Decisions, Quick Fixes and the Piling of Management Debt

Frequently, we make decisions which have long term consequences both in personal and professional life. Due to various pressing commitments, we tend to substitute quick decisions or quick fixes to address long term challenges.

Why do we do this?

It gives an illusion of saving’s of time, effort, investment, and resources. Most importantly, we start seeing immediate results in the short-term.

Then, why is it a problem?

Visualise addressing sleeplessness with temporary medication leading to unintended long term consequences.

A similar result is visible in business.The substitution of time and effort with short term thinking, to solve a business problem, gives an illusion of savings in time and effort.

This savings is nothing but borrowed time, a.k.a “Management Debt” which Ben Horowitz explains in his classic book, “Hard Things About Hard Things”

For every expedient short term business decision with a long term consequence, you start accumulating Management Debt.  If not handled effectively, it will lead to “Management Bankruptcy.”

Management Debt Scenarios

 Let’s take a look at the following examples for a better understanding of Management Debt:

1.Dual Accountability Centers

Imagine a situation arises wherein you have conducted a review of the organisational structure. You have two capable managers with the required complementary skills, but only a single position to fill in. The challenge for you is that both of them have been doing pretty well in their position.  It is  a tough choice to make.

Facing the difficult situation of converging the position, and handling a difficult emotional challenge, you skip the difficult task of investing time in finding a durable solution.

You end up satisfying both of them and create roles to meet individual needs when none exists.

You are making a trade-off.  But, your actions will have long-term consequences.

It will result in a hectic system of dual reporting, organizational politics, and denial of accountability as both of them will look for excuses. This will eventually result in complaints of a lack of ownership to deliver.

In an ideal situation, you would have easily decided that there exists a requirement for only one position. A suitable person would have been identified based on relative merits.

You would have an honest conversation with both the aspirants and found an appropriate solution.

This process involves thinking and investment of time and energy. Thus, you decided to take the easy route. This made you satisfy everybody’s ego, which resulted in an adverse consequence for everybody, including the organisation.

2. Easier to Do it Myself

Many a time we have heard about delegating in a transactional context.

In a close-knit organisation, founding members spearhead across functions.

Why do they do this?

In the initial phase, it could be about affordability, resulting in the need to double-up on various tasks.After overcoming the initial challenges of affordability, they continue with ad-hocism to do it themselves instead of investing time and developing the team.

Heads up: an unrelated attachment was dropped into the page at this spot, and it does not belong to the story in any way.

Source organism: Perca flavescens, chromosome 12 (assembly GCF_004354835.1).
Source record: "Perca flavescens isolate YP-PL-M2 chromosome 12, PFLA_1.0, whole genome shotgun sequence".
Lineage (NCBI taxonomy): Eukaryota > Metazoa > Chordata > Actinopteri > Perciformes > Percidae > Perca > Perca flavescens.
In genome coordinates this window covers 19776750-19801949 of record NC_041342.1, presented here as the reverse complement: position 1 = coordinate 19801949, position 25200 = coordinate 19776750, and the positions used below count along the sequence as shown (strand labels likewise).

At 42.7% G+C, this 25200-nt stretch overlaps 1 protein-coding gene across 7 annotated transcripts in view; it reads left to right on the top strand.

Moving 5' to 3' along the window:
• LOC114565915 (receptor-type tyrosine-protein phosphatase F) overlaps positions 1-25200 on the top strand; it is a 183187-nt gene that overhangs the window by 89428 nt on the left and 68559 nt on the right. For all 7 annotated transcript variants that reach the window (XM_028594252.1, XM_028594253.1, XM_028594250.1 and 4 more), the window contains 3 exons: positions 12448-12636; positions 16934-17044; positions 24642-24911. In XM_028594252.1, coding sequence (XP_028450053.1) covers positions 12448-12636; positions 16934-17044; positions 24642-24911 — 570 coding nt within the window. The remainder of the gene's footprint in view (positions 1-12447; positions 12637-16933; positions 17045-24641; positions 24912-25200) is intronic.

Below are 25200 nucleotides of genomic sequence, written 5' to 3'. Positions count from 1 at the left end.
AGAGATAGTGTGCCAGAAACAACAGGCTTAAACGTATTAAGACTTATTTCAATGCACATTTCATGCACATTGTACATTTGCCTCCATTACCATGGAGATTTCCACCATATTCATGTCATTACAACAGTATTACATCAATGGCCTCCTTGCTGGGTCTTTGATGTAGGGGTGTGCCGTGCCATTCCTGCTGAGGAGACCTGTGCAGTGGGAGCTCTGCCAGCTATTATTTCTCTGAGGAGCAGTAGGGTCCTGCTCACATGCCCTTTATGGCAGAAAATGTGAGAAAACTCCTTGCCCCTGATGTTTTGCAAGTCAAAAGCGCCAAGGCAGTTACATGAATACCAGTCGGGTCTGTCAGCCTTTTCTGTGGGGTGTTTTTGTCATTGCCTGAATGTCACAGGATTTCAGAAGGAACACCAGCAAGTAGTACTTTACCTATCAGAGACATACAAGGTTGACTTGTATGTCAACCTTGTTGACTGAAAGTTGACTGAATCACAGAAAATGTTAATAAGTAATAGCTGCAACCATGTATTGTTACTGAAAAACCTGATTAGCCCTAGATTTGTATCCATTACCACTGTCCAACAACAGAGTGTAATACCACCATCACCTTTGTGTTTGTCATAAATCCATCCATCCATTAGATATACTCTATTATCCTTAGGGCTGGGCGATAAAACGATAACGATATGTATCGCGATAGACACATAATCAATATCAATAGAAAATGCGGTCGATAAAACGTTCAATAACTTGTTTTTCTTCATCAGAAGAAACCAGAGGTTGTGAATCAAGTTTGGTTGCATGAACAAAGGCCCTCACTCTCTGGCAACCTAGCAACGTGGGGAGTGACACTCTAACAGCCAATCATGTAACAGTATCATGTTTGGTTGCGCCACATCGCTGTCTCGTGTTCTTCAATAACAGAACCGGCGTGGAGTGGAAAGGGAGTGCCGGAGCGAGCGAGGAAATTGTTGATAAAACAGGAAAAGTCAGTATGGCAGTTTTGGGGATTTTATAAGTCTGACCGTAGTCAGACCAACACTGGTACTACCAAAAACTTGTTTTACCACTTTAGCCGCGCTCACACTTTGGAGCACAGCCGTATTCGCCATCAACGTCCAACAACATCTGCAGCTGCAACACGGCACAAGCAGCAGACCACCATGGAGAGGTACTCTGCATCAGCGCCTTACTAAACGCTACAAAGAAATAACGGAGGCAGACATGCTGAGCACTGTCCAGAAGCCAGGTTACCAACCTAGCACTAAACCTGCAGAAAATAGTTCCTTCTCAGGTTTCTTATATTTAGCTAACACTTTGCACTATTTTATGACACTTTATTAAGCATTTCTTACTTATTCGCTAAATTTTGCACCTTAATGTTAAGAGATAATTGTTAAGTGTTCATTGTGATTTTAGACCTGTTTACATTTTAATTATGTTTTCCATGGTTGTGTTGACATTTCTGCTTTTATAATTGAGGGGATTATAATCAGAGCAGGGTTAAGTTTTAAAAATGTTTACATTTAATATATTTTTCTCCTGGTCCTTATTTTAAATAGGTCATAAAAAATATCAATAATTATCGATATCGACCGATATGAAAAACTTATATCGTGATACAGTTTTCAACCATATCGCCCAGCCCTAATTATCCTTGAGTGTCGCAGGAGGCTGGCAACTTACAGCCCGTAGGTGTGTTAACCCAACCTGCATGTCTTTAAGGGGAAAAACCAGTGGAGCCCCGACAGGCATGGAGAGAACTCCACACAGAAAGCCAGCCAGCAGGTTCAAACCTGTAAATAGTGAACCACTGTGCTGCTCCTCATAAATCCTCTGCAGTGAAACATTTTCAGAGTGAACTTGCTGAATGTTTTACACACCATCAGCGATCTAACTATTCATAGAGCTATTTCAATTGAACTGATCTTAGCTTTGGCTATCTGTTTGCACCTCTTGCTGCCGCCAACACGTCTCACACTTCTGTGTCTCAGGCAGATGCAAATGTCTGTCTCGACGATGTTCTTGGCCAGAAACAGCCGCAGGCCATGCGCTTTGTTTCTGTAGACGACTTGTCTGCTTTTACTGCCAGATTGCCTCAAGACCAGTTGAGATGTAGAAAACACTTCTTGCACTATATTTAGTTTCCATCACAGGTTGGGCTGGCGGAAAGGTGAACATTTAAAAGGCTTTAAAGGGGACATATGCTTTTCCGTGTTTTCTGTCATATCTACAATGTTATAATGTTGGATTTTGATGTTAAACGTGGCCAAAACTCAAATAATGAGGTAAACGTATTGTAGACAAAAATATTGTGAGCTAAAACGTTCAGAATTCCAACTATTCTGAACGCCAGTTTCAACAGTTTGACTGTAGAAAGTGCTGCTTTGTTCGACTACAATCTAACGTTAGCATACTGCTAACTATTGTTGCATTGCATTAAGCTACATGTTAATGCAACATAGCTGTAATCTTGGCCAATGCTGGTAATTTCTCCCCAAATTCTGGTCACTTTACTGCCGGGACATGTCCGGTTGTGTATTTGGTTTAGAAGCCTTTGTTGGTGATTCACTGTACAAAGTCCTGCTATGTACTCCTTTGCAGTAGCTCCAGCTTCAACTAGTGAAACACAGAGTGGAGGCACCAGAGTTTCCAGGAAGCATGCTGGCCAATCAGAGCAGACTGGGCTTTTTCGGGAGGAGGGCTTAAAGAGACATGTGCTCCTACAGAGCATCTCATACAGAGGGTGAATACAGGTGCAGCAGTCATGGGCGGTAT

This refusal to invest catches up as the company scales up. The workload of the founding members increases , which results in a lack of attention across the spectrum.Eventually, this idea of saving money  results in costly corrections. This could be lost deals, delivery issues, expensive resources solving for simple problems etc.

Thus, the idea of saving is again an illusion, resulting in silently accumulating Management Debt.   Inevitably, you need to retire the Management Debt  by making the appropriate investment in developing the team to scale up the organisation.

It is critical that you overcome the “it’s easier to do on my own” approach to each task.

3.Hiring  Pliable Candidates

There is always the  temptation to hire and recruit talent  who  will follow your orders without questioning them.   This attitude helps in the quick execution of the task.

Let’s visualise this with the following example.

For a business, it is essential to have a reliable and experienced finance professional for taking sound business decisions.The finance professional is supposed to question, rationalise, drive justifications, and sign-off on the proposal.

Imagine a business leader decides that all this is unnecessary, and the company  cannot afford this. So they  do it efficiently and leave the professional  to manage bookkeeping.The results of this decision are inevitable.

This allows personal biases to drive critical decisions and no alternate viewpoints.

Eventually, the results are a clear recipe for disaster resulting in a mismanaged organisation.This leads to a classic management debt trap wherein you have to take the expensive way to repay the debt.

Way Forward

In a fast-paced world with changing priorities, short-term and easy decisions are inevitable and imperative. However, the most important action is to be able to identify how those decisions are creating a Management Debt.

Once you become aware and conscious of the same, design a framework to repay the debt.

Simple steps to rectify Management Debt are:

  • Identify and account for the Management Debt.
  • Consciously work towards retiring the debt.
  • Replace short term unsustainable solutions with long term scalable solutions.


Picture of Murali Sunderraghavan

Murali Sunderraghavan

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